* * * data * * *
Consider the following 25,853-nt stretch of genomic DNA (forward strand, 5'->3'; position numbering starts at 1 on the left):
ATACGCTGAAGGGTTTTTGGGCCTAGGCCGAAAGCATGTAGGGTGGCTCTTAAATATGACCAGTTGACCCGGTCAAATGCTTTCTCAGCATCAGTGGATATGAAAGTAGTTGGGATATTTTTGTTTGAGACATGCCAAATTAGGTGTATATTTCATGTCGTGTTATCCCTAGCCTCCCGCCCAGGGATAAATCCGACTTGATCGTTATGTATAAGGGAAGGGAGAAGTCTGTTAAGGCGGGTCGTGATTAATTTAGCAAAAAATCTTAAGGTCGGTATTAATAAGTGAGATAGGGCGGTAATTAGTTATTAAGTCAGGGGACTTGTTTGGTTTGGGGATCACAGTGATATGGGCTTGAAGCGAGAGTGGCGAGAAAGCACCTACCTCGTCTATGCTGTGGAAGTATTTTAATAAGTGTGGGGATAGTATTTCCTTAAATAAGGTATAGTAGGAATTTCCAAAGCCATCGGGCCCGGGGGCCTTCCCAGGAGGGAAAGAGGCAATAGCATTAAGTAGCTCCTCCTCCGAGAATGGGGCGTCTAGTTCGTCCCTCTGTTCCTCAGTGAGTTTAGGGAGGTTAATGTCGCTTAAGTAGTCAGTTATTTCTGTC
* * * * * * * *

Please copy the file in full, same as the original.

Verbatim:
Consider the following 25,853-nt stretch of genomic DNA (forward strand, 5'->3'; position numbering starts at 1 on the left):
ATACGCTGAAGGGTTTTTGGGCCTAGGCCGAAAGCATGTAGGGTGGCTCTTAAATATGACCAGTTGACCCGGTCAAATGCTTTCTCAGCATCAGTGGATATGAAAGTAGTTGGGATATTTTTGTTTGAGACATGCCAAATTAGGTGTATATTTCATGTCGTGTTATCCCTAGCCTCCCGCCCAGGGATAAATCCGACTTGATCGTTATGTATAAGGGAAGGGAGAAGTCTGTTAAGGCGGGTCGTGATTAATTTAGCAAAAAATCTTAAGGTCGGTATTAATAAGTGAGATAGGGCGGTAATTAGTTATTAAGTCAGGGGACTTGTTTGGTTTGGGGATCACAGTGATATGGGCTTGAAGCGAGAGTGGCGAGAAAGCACCTACCTCGTCTATGCTGTGGAAGTATTTTAATAAGTGTGGGGATAGTATTTCCTTAAATAAGGTATAGTAGGAATTTCCAAAGCCATCGGGCCCGGGGGCCTTCCCAGGAGGGAAAGAGGCAATAGCATTAAGTAGCTCCTCCTCCGAGAATGGGGCGTCTAGTTCGTCCCTCTGTTCCTCAGTGAGTTTAGGGAGGTTAATGTCGCTTAAGTAGTCAGTTATTTCTGTC